Tag:London Game
Posted on: July 25, 2011 4:12 pm

NFL: London game 'moves forward as planned'

Posted by Will Brinson

Amid the champagne-popping of the settlement between the NFL and the NFLPA, there are still some issues to be concerned about. Like the good football fans of London, who were nervously eyeing the August 1 deadline to get a new deal in place (otherwise the game would be canceled).

So we checked on it for them, and NFL spokesperson Brian McCarthy told CBSSports.com that the London game, featuring the Chicago Bears and Tampa Buccaneers, "moves forward as planned."

That's not tremendously surprising, because it seemed like a logical move for the NFL, given the timing of the deal that got done, the revenue that it brings in and the global growth of the game that the game offers.

But because the timing of the deadline for the game to take place and the possibility that a deal might not be "done" done until August 4, there was still some uncertainty surrounding the London game.

But just like with the rest of the 2011 NFL season, that's no longer a concern.

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Posted on: April 18, 2011 5:47 pm
Edited on: April 18, 2011 6:17 pm

Bears, Bucs in London, sked coming Tuesday at 7

Posted by Will Brinson

Less than a week ago, a report surfaced that the Chicago Bears and Tampa Bay Buccaneers would play in London during 2011.

That information was verified by the NFL on Monday afternoon, when the game was announced as the first part of the 2011 schedule. The rest of the schedule will be released on Tuesday, April 19 at 7:00 PM EST, live on NFL Network.

The game will take place on Sunday, October 23 and will be played at Wembley Stadium at 6:00 PM UK time, which means Chicagoans will get to watch their Bears play at the normal noon central time they're accustomed to.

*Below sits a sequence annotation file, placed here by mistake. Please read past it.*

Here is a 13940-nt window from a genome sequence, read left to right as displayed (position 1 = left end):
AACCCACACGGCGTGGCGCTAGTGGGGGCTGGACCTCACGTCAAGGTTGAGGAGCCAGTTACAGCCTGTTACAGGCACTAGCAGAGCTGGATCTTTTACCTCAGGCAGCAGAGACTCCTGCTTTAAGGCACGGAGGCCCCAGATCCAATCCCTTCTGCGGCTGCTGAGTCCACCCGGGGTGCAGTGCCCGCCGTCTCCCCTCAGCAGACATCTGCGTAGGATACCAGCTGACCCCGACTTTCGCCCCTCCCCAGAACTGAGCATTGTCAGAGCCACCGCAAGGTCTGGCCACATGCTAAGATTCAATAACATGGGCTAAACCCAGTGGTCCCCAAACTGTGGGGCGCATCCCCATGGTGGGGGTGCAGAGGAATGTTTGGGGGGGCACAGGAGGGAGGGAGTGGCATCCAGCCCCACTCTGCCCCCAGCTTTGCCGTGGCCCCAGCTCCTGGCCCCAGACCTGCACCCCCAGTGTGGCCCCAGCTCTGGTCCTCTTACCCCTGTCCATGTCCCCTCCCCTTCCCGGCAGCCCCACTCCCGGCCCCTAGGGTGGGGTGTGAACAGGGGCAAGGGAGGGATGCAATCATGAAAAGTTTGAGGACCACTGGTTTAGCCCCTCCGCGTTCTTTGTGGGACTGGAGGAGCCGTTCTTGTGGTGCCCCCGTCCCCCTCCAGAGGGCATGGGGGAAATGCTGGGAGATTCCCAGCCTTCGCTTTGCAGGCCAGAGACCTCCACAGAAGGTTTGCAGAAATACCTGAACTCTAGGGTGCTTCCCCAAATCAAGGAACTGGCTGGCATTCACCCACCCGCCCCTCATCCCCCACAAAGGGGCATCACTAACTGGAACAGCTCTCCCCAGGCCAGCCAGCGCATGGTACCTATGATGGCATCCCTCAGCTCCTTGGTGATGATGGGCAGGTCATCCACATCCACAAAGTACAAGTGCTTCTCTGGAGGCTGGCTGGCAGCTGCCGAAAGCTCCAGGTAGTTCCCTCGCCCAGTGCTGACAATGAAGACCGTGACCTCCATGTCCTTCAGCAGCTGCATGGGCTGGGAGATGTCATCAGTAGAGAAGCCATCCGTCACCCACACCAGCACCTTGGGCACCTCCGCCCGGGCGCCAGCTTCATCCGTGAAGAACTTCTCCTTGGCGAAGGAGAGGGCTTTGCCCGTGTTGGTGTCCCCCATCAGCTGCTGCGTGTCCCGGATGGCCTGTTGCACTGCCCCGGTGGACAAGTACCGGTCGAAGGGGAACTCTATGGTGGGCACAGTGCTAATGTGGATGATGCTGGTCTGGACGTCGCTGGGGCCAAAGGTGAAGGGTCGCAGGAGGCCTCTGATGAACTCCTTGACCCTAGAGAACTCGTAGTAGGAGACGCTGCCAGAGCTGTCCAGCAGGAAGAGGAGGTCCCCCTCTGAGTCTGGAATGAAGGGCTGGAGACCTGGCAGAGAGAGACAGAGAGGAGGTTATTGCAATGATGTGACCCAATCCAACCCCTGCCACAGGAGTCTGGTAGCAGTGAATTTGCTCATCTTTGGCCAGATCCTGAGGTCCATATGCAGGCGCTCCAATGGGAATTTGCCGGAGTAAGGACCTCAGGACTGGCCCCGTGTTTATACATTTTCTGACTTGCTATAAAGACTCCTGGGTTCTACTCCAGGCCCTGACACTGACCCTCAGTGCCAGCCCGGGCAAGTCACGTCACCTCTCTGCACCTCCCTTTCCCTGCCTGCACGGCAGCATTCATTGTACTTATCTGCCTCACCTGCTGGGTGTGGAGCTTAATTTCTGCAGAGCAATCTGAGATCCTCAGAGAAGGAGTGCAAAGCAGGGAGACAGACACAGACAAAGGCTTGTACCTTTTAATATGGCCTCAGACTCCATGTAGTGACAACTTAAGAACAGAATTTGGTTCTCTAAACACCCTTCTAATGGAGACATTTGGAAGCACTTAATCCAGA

"Our past four games in London have demonstrated the tremendous passion for NFL football that exists in the UK," said NFL Commissioner Roger Goodell in a press release. "We hope by staging another extraordinary game at Wembley that we can continue to grow our existing fan base and attract even more new fans."

Oh, but there is one catch to that timing which was kind of buried in the press release -- if the labor situation isn't cleared up by August 1, the game will not be played in England. This, I presume, is to make sure that the NFL doesn't manage to make another country angry by making forcing worthless ticket sales down the throats of the citizens there.

Back to football, though: The Buccaneers sound excited, and not just because it means they can avoid at least one blackout in 2011 (hey-o!).

"We are honored to be selected to participate in the NFL International Series for a second time,” said Buccaneers co-chairman Bryan Glazer. "We are looking forward to promoting Tampa Bay's emerging young team on the world stage. We have the longest running fan club of any NFL team in the UK and look forward to seeing so many familiar faces from the Bucs UK fan club at the game."

All jokes aside, I had no clue that the Bucs were so popular in Europe. Perhaps it has something to do with the close proximity of Florida to England? Or perhaps the pirate-theme? Or maybe just because the Glazers own Manchester United as well. Probably the last part.

Of course, the Bears have been in this position before -- having played in Wembley way back in 1986 during a preseason exhibition overseas.

"To return to London to play an NFL game – this is going to be fun," said Chicago Bears Chairman Michael McCaskey. "I remember how enthusiastic the fans were in 1986 when we played in Wembley Stadium and defeated the Dallas Cowboys. London fans were so welcoming and blended their traditions of singing soccer songs with the NFL-style of presenting games. Of course the Chicago Bears are very pleased to have been named the 'Team of the Year’ by UK fans following the 2010 season. So we are looking forward to facing the Tampa Bay Buccaneers in October and playing in person before our terrific fans in the UK and Europe."

Anyone else seeing some sort of bizarro world rivalry building up here, where the Bucs and Bears fight for the right to own England's heart? Maybe it's just me.

Whatever, this is a matchup that'll be derided by many people as the typical "junk-o-la game shipped to England."

But the truth is the Bears were in the NFC Championship Game last year and they've got plenty of flashy stars, and the Bucs have one of the game's biggest risers in Josh Freeman in addition to a bunch of young talent.
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